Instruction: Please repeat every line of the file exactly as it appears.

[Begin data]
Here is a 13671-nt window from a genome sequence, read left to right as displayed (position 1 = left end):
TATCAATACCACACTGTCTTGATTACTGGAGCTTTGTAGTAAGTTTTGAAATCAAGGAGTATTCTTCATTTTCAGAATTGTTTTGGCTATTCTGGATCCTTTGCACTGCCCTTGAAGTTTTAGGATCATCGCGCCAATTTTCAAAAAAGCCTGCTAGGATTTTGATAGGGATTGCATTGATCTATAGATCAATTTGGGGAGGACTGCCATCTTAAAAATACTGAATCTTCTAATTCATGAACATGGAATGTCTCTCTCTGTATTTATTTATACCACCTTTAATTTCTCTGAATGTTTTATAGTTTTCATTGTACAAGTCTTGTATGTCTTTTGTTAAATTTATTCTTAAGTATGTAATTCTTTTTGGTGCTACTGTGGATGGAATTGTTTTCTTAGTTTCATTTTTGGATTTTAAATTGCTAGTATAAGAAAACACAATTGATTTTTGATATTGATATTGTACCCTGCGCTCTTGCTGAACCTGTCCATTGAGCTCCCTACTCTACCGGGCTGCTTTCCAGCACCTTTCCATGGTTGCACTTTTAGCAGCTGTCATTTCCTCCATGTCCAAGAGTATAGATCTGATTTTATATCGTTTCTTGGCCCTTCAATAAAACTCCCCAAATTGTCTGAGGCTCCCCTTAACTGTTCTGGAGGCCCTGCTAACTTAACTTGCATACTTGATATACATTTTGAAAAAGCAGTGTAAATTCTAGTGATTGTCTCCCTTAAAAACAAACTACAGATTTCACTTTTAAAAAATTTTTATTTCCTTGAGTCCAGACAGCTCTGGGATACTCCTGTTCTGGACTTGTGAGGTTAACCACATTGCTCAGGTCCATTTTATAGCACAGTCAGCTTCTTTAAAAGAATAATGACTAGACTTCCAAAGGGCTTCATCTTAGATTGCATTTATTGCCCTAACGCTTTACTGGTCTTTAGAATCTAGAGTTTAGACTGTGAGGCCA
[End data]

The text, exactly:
Here is a 13671-nt window from a genome sequence, read left to right as displayed (position 1 = left end):
TATCAATACCACACTGTCTTGATTACTGGAGCTTTGTAGTAAGTTTTGAAATCAAGGAGTATTCTTCATTTTCAGAATTGTTTTGGCTATTCTGGATCCTTTGCACTGCCCTTGAAGTTTTAGGATCATCGCGCCAATTTTCAAAAAAGCCTGCTAGGATTTTGATAGGGATTGCATTGATCTATAGATCAATTTGGGGAGGACTGCCATCTTAAAAATACTGAATCTTCTAATTCATGAACATGGAATGTCTCTCTCTGTATTTATTTATACCACCTTTAATTTCTCTGAATGTTTTATAGTTTTCATTGTACAAGTCTTGTATGTCTTTTGTTAAATTTATTCTTAAGTATGTAATTCTTTTTGGTGCTACTGTGGATGGAATTGTTTTCTTAGTTTCATTTTTGGATTTTAAATTGCTAGTATAAGAAAACACAATTGATTTTTGATATTGATATTGTACCCTGCGCTCTTGCTGAACCTGTCCATTGAGCTCCCTACTCTACCGGGCTGCTTTCCAGCACCTTTCCATGGTTGCACTTTTAGCAGCTGTCATTTCCTCCATGTCCAAGAGTATAGATCTGATTTTATATCGTTTCTTGGCCCTTCAATAAAACTCCCCAAATTGTCTGAGGCTCCCCTTAACTGTTCTGGAGGCCCTGCTAACTTAACTTGCATACTTGATATACATTTTGAAAAAGCAGTGTAAATTCTAGTGATTGTCTCCCTTAAAAACAAACTACAGATTTCACTTTTAAAAAATTTTTATTTCCTTGAGTCCAGACAGCTCTGGGATACTCCTGTTCTGGACTTGTGAGGTTAACCACATTGCTCAGGTCCATTTTATAGCACAGTCAGCTTCTTTAAAAGAATAATGACTAGACTTCCAAAGGGCTTCATCTTAGATTGCATTTATTGCCCTAACGCTTTACTGGTCTTTAGAATCTAGAGTTTAGACTGTGAGGCCA